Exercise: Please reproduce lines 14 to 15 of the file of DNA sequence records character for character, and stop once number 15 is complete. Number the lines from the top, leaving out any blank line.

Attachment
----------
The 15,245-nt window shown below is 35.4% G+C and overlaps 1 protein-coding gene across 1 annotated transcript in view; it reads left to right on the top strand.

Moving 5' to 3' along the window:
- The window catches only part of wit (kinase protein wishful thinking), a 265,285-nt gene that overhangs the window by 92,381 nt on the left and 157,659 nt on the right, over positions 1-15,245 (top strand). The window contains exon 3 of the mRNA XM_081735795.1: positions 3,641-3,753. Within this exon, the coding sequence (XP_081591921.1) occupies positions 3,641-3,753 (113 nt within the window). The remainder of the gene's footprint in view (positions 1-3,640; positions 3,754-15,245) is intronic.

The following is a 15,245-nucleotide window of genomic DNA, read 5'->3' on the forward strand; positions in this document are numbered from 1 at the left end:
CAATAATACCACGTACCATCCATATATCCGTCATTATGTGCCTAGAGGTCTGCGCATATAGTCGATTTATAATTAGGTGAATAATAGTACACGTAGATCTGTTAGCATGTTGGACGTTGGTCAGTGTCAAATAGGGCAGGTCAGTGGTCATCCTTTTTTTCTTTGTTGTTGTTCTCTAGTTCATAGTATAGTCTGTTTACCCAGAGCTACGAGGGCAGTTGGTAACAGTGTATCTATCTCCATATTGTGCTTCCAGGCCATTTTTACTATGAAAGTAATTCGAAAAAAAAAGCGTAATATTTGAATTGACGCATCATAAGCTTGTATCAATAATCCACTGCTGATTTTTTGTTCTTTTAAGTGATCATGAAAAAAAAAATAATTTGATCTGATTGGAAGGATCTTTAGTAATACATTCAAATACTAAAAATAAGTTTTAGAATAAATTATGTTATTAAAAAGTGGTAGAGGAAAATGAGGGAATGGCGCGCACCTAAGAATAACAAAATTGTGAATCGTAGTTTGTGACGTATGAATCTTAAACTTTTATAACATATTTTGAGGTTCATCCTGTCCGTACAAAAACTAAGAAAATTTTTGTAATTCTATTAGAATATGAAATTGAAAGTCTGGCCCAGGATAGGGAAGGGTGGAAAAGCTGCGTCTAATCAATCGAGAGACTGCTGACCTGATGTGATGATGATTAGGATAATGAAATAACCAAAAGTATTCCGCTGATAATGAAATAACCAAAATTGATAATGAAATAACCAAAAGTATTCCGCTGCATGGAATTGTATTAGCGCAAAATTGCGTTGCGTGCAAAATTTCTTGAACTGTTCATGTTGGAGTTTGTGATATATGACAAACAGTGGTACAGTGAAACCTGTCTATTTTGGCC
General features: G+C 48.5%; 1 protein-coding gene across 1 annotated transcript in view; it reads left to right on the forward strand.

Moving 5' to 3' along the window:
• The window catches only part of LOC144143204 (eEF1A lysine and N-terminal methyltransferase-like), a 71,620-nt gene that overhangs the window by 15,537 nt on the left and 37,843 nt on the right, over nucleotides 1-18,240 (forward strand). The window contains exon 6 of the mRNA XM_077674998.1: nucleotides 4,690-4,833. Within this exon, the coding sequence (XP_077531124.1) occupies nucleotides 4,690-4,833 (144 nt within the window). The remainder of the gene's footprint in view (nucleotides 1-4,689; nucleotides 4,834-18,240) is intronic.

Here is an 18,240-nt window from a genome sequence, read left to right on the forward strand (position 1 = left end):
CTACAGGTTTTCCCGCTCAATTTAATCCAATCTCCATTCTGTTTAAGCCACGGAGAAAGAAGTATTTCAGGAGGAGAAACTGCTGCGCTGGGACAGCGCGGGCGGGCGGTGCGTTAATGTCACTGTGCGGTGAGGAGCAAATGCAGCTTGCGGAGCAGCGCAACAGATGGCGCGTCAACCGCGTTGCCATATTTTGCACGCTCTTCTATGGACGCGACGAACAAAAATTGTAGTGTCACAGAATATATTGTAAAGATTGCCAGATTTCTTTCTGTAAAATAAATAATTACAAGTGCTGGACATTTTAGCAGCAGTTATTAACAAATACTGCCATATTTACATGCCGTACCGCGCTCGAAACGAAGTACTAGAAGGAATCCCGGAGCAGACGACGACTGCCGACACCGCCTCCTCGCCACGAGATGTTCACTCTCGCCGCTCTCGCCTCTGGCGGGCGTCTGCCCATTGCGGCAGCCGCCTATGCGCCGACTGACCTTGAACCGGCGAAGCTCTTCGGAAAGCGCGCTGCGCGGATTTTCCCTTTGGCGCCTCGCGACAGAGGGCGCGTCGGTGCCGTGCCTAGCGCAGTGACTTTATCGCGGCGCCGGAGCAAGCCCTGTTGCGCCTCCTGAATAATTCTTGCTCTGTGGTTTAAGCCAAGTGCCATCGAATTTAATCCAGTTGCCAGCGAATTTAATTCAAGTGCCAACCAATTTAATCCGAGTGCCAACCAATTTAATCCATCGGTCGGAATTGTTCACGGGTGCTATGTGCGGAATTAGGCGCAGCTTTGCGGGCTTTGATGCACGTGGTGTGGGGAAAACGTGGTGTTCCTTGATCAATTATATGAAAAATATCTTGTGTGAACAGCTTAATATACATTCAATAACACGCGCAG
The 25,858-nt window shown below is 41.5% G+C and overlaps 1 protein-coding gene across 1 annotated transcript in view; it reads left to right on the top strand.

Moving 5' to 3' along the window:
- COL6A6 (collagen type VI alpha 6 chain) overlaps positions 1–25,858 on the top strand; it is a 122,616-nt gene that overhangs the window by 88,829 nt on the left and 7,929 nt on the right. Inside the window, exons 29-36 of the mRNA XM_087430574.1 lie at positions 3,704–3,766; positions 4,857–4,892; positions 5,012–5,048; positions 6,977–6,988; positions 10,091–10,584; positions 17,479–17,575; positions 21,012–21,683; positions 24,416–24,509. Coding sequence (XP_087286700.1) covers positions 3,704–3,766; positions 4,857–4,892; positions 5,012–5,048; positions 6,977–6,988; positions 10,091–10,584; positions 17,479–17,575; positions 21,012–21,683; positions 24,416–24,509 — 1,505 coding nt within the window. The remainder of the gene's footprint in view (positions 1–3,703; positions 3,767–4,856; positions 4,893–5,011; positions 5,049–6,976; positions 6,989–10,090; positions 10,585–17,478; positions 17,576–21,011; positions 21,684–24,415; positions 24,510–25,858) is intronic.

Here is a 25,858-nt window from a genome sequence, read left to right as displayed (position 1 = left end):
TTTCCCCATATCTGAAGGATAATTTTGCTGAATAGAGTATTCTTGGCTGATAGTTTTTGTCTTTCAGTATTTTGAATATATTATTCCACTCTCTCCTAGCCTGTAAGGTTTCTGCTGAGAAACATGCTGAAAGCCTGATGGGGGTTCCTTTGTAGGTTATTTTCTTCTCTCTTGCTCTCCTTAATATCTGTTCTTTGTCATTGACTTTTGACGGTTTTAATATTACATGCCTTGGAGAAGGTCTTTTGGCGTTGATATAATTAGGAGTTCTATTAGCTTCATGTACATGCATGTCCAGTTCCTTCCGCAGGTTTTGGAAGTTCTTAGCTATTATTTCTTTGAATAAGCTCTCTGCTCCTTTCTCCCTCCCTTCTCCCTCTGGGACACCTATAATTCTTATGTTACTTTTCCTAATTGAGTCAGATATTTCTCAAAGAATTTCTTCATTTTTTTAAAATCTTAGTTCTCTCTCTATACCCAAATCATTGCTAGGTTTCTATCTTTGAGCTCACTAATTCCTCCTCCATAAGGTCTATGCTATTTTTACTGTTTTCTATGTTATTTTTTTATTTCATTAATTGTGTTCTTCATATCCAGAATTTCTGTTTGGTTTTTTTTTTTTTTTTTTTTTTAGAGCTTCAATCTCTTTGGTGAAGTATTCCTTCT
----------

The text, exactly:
Here is a 25,858-nt window from a genome sequence, read left to right as displayed (position 1 = left end):
TTTCCCCATATCTGAAGGATAATTTTGCTGAATAGAGTATTCTTGGCTGATAGTTTTTGTCTTTCAGTATTTTGAATATATTATTCCACTCTCTCCTAGCCTGTAAGGTTTCTGCTGAGAAACATGCTGAAAGCCTGATGGGGGTTCCTTTGTAGGTTATTTTCTTCTCTCTTGCTCTCCTTAATATCTGTTCTTTGTCATTGACTTTTGACGGTTTTAATATTACATGCCTTGGAGAAGGTCTTTTGGCGTTGATATAATTAGGAGTTCTATTAGCTTCATGTACATGCATGTCCAGTTCCTTCCGCAGGTTTTGGAAGTTCTTAGCTATTATTTCTTTGAATAAGCTCTCTGCTCCTTTCTCCCTCCCTTCTCCCTCTGGGACACCTATAATTCTTATGTTACTTTTCCTAATTGAGTCAGATATTTCTCAAAGAATTTCTTCATTTTTTTAAAATCTTAGTTCTCTCTCTATACCCAAATCATTGCTAGGTTTCTATCTTTGAGCTCACTAATTCCTCCTCCATAAGGTCTATGCTATTTTTACTGTTTTCTATGTTATTTTTTTATTTCATTAATTGTGTTCTTCATATCCAGAATTTCTGTTTGGTTTTTTTTTTTTTTTTTTTTTTAGAGCTTCAATCTCTTTGGTGAAGTATTCCTTCT